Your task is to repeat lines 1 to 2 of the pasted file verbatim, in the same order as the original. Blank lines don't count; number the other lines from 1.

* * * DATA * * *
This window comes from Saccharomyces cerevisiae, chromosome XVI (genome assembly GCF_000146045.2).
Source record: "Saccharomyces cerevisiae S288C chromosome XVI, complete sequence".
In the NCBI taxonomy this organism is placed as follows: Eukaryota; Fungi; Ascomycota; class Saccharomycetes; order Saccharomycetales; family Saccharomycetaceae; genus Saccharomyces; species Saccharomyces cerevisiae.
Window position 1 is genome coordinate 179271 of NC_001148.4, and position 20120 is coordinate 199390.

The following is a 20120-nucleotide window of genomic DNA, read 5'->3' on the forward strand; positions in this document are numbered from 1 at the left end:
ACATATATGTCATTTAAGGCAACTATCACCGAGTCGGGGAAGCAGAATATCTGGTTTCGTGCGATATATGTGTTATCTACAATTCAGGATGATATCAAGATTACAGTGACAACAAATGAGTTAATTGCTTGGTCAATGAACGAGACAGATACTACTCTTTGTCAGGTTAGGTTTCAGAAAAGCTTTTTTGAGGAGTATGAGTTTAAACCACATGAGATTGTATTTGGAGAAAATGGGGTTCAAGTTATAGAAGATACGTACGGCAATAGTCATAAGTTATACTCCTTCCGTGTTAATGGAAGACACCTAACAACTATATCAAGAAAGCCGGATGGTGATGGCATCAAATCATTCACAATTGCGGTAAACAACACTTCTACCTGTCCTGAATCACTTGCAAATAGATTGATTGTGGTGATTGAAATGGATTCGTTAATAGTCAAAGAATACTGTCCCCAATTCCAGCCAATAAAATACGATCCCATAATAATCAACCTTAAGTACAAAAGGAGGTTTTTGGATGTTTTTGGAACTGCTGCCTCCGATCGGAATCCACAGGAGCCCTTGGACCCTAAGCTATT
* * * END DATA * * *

This window comes from Saccharomyces cerevisiae, chromosome XVI (genome assembly GCF_000146045.2).
Source record: "Saccharomyces cerevisiae S288C chromosome XVI, complete sequence".